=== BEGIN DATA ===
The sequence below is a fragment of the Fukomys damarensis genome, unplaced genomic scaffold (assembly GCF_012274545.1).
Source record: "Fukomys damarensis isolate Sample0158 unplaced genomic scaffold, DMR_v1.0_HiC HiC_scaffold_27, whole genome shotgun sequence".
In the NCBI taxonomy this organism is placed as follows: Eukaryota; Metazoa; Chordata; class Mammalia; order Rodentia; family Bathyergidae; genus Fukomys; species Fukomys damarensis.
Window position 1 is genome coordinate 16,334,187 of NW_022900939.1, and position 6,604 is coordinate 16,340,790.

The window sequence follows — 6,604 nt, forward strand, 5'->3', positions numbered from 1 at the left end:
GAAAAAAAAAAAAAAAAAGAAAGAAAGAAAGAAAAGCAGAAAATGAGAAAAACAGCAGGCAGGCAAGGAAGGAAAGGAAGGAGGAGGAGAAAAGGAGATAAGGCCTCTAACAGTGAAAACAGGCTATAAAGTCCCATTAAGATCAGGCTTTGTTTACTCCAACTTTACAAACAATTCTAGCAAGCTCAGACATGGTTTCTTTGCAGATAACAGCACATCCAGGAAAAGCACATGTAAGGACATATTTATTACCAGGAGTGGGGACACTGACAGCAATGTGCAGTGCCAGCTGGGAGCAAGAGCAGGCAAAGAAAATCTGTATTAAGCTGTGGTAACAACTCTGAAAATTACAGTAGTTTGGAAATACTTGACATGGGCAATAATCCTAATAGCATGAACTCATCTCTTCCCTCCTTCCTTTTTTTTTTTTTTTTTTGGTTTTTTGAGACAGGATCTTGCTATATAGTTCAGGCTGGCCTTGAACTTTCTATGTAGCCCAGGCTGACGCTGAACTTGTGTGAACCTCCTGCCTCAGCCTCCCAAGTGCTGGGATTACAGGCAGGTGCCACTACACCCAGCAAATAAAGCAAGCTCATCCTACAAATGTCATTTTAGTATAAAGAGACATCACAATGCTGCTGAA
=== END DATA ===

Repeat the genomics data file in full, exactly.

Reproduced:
The sequence below is a fragment of the Fukomys damarensis genome, unplaced genomic scaffold (assembly GCF_012274545.1).
Source record: "Fukomys damarensis isolate Sample0158 unplaced genomic scaffold, DMR_v1.0_HiC HiC_scaffold_27, whole genome shotgun sequence".
In the NCBI taxonomy this organism is placed as follows: Eukaryota; Metazoa; Chordata; class Mammalia; order Rodentia; family Bathyergidae; genus Fukomys; species Fukomys damarensis.
Window position 1 is genome coordinate 16,334,187 of NW_022900939.1, and position 6,604 is coordinate 16,340,790.

The window sequence follows — 6,604 nt, forward strand, 5'->3', positions numbered from 1 at the left end:
GAAAAAAAAAAAAAAAAAGAAAGAAAGAAAGAAAAGCAGAAAATGAGAAAAACAGCAGGCAGGCAAGGAAGGAAAGGAAGGAGGAGGAGAAAAGGAGATAAGGCCTCTAACAGTGAAAACAGGCTATAAAGTCCCATTAAGATCAGGCTTTGTTTACTCCAACTTTACAAACAATTCTAGCAAGCTCAGACATGGTTTCTTTGCAGATAACAGCACATCCAGGAAAAGCACATGTAAGGACATATTTATTACCAGGAGTGGGGACACTGACAGCAATGTGCAGTGCCAGCTGGGAGCAAGAGCAGGCAAAGAAAATCTGTATTAAGCTGTGGTAACAACTCTGAAAATTACAGTAGTTTGGAAATACTTGACATGGGCAATAATCCTAATAGCATGAACTCATCTCTTCCCTCCTTCCTTTTTTTTTTTTTTTTTTGGTTTTTTGAGACAGGATCTTGCTATATAGTTCAGGCTGGCCTTGAACTTTCTATGTAGCCCAGGCTGACGCTGAACTTGTGTGAACCTCCTGCCTCAGCCTCCCAAGTGCTGGGATTACAGGCAGGTGCCACTACACCCAGCAAATAAAGCAAGCTCATCCTACAAATGTCATTTTAGTATAAAGAGACATCACAATGCTGCTGAA